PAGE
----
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What is it that makes us want to press our lips against someone else’s? Shirley Kirshenbaum is a researcher from University of Texas who was more than just curious about kissing. She recently wrote a book called “The Science of Kissing: What Our Lips Are Telling” where she delves into the various angles of what kisses mean and what happens when we carry out this intimate practice.
In her interview with the New York Times, Kirshenbaum relayed that the origin of kissing probably began during our earliest days as infants and toddlers. Breastfeeding and the positive responses we experienced when we started eating food laid the groundwork for why we kiss. Kissing is thought to be a universal experience as anthropologists estimated decades ago that 90 percent of the people in other cultures kiss.
Kirshenbaum was also interviewed by NPR (National Public Radio) and she discussed how our lips are full of sensitive nerve endings. It takes only a slight brush against their skin to send a multitude of signals and impulses to our brains. Our lips are our most exposed erogenous zone. Some perceive the kiss as being more erotic than sex.
In discussing male/female differences, Kirshenbaum referenced a study by Gordon Gallup where 1,000 subjects, both men and women, were interviewed about their perceptions and motivations regarding kissing. Men tend to view kissing as “a means to an end” while women put more significance on the kiss. Women imagine the person they are kissing as a possible mate and partner in reproduction while men are less particular perhaps because they perceive they will have other opportunities to match off.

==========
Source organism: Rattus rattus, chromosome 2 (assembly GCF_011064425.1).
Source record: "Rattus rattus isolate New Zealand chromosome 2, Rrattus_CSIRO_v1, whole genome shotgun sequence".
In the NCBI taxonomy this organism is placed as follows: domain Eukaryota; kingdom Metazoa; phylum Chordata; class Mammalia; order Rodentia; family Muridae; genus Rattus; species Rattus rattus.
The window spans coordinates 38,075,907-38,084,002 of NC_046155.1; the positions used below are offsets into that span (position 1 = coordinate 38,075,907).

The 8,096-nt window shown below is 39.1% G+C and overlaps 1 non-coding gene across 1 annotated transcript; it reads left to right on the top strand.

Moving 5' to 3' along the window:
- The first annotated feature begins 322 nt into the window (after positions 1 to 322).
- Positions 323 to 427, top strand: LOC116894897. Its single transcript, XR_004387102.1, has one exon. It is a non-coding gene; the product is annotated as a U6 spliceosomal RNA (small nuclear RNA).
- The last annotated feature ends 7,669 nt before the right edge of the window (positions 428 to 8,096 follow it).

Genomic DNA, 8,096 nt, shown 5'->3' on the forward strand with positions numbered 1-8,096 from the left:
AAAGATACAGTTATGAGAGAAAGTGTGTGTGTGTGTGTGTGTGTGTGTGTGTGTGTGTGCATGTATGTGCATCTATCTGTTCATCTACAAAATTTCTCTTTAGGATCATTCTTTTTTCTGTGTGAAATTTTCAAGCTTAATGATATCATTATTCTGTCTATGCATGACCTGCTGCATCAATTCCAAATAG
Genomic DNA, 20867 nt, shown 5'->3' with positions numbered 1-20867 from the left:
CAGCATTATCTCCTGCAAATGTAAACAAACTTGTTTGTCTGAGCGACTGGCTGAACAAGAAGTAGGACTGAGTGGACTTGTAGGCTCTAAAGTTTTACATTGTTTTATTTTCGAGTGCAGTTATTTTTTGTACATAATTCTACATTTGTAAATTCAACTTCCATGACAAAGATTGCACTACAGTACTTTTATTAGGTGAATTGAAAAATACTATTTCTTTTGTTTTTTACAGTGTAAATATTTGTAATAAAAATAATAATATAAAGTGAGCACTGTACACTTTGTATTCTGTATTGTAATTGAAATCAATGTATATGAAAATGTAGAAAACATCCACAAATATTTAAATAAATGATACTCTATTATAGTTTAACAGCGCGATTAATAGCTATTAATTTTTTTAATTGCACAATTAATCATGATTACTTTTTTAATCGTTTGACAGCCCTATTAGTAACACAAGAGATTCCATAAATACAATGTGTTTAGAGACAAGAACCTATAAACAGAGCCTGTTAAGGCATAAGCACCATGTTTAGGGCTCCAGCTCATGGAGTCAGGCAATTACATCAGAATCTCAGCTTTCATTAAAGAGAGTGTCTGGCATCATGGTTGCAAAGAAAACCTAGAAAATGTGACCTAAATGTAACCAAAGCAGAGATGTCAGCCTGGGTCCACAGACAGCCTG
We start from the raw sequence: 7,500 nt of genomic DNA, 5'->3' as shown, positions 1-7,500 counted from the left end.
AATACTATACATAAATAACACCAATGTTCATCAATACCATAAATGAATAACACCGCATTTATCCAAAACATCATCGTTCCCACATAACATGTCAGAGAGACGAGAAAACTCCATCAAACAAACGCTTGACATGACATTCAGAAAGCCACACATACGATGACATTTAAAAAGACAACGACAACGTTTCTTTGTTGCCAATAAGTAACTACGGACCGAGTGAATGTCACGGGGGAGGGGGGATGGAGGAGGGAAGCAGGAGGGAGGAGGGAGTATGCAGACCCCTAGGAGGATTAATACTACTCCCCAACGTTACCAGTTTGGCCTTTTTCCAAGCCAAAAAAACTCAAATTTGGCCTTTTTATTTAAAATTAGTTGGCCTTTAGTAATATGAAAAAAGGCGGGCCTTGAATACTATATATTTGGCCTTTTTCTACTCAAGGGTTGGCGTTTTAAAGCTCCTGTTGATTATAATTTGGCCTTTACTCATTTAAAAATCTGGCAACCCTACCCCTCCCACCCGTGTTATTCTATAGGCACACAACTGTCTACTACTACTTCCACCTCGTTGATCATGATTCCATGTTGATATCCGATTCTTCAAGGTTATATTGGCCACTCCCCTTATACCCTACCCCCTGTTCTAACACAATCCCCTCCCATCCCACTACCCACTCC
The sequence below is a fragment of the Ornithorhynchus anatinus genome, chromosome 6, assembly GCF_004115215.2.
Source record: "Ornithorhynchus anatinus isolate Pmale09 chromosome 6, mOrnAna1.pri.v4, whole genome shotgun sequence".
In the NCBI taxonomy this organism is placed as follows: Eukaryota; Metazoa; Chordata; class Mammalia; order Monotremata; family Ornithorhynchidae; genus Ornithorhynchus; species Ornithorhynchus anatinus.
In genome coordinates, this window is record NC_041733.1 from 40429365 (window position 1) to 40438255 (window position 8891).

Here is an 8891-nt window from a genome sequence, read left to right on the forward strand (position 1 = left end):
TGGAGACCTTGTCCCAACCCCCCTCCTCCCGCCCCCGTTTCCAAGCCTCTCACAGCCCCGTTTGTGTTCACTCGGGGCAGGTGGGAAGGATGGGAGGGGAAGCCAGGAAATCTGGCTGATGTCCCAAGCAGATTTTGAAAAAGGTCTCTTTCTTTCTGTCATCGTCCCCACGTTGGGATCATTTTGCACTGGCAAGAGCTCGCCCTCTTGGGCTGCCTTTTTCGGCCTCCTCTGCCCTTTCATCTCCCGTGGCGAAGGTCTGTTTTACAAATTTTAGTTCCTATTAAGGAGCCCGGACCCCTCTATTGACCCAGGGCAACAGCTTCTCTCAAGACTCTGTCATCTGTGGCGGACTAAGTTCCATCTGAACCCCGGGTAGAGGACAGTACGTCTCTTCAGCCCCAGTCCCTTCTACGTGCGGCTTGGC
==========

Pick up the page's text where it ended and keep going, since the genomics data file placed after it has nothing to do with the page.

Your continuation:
Red is also considered by most men to be the most attractive color on a woman’s lips. It is thought that our ancestors associated the color red with ripe fruit and perceived red color as a reward. According to Desmond Morris, our lips represent a “genital echo” which is why the opposite sex is drawn to them.
A good kiss causes a release of the chemical oxytocin, and decreases cortisol levels. Oxytocin has also been labeled the “love hormone” and lowered cortisol levels indicate a reduction of stress.